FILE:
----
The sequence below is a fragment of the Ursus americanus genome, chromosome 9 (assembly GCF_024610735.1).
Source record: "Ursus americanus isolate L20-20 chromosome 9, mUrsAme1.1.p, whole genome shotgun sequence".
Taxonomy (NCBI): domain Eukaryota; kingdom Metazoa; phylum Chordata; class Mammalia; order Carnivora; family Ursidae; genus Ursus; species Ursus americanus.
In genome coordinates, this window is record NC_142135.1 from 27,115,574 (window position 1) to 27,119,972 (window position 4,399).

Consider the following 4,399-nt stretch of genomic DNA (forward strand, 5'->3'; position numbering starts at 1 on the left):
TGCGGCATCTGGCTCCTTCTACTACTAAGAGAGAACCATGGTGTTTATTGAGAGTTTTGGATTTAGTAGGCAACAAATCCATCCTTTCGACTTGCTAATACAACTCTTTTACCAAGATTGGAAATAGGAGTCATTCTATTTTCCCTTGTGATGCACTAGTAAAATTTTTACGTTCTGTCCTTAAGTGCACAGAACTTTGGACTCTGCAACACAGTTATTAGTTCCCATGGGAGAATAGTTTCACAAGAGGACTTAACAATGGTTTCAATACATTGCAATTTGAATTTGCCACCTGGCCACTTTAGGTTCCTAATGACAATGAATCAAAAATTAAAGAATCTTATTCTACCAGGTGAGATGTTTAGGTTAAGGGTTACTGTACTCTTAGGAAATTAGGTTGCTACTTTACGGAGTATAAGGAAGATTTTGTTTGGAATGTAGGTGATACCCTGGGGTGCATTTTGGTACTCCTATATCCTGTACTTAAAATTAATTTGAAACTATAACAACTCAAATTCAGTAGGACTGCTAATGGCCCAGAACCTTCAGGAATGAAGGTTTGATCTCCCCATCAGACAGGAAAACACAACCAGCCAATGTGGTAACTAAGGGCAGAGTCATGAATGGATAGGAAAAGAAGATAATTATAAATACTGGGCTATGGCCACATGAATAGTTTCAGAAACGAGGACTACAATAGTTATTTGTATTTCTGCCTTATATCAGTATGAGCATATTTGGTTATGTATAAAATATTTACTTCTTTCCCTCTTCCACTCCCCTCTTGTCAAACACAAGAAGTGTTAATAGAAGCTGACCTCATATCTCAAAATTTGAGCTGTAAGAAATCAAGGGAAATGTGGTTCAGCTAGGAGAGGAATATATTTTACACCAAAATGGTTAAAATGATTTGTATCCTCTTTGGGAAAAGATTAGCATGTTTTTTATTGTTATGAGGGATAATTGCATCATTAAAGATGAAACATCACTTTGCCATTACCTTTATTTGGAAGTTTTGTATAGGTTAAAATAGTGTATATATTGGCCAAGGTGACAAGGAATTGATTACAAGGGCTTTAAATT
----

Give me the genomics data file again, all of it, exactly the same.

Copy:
The sequence below is a fragment of the Ursus americanus genome, chromosome 9 (assembly GCF_024610735.1).
Source record: "Ursus americanus isolate L20-20 chromosome 9, mUrsAme1.1.p, whole genome shotgun sequence".
Taxonomy (NCBI): domain Eukaryota; kingdom Metazoa; phylum Chordata; class Mammalia; order Carnivora; family Ursidae; genus Ursus; species Ursus americanus.
In genome coordinates, this window is record NC_142135.1 from 27,115,574 (window position 1) to 27,119,972 (window position 4,399).

Consider the following 4,399-nt stretch of genomic DNA (forward strand, 5'->3'; position numbering starts at 1 on the left):
TGCGGCATCTGGCTCCTTCTACTACTAAGAGAGAACCATGGTGTTTATTGAGAGTTTTGGATTTAGTAGGCAACAAATCCATCCTTTCGACTTGCTAATACAACTCTTTTACCAAGATTGGAAATAGGAGTCATTCTATTTTCCCTTGTGATGCACTAGTAAAATTTTTACGTTCTGTCCTTAAGTGCACAGAACTTTGGACTCTGCAACACAGTTATTAGTTCCCATGGGAGAATAGTTTCACAAGAGGACTTAACAATGGTTTCAATACATTGCAATTTGAATTTGCCACCTGGCCACTTTAGGTTCCTAATGACAATGAATCAAAAATTAAAGAATCTTATTCTACCAGGTGAGATGTTTAGGTTAAGGGTTACTGTACTCTTAGGAAATTAGGTTGCTACTTTACGGAGTATAAGGAAGATTTTGTTTGGAATGTAGGTGATACCCTGGGGTGCATTTTGGTACTCCTATATCCTGTACTTAAAATTAATTTGAAACTATAACAACTCAAATTCAGTAGGACTGCTAATGGCCCAGAACCTTCAGGAATGAAGGTTTGATCTCCCCATCAGACAGGAAAACACAACCAGCCAATGTGGTAACTAAGGGCAGAGTCATGAATGGATAGGAAAAGAAGATAATTATAAATACTGGGCTATGGCCACATGAATAGTTTCAGAAACGAGGACTACAATAGTTATTTGTATTTCTGCCTTATATCAGTATGAGCATATTTGGTTATGTATAAAATATTTACTTCTTTCCCTCTTCCACTCCCCTCTTGTCAAACACAAGAAGTGTTAATAGAAGCTGACCTCATATCTCAAAATTTGAGCTGTAAGAAATCAAGGGAAATGTGGTTCAGCTAGGAGAGGAATATATTTTACACCAAAATGGTTAAAATGATTTGTATCCTCTTTGGGAAAAGATTAGCATGTTTTTTATTGTTATGAGGGATAATTGCATCATTAAAGATGAAACATCACTTTGCCATTACCTTTATTTGGAAGTTTTGTATAGGTTAAAATAGTGTATATATTGGCCAAGGTGACAAGGAATTGATTACAAGGGCTTTAAATT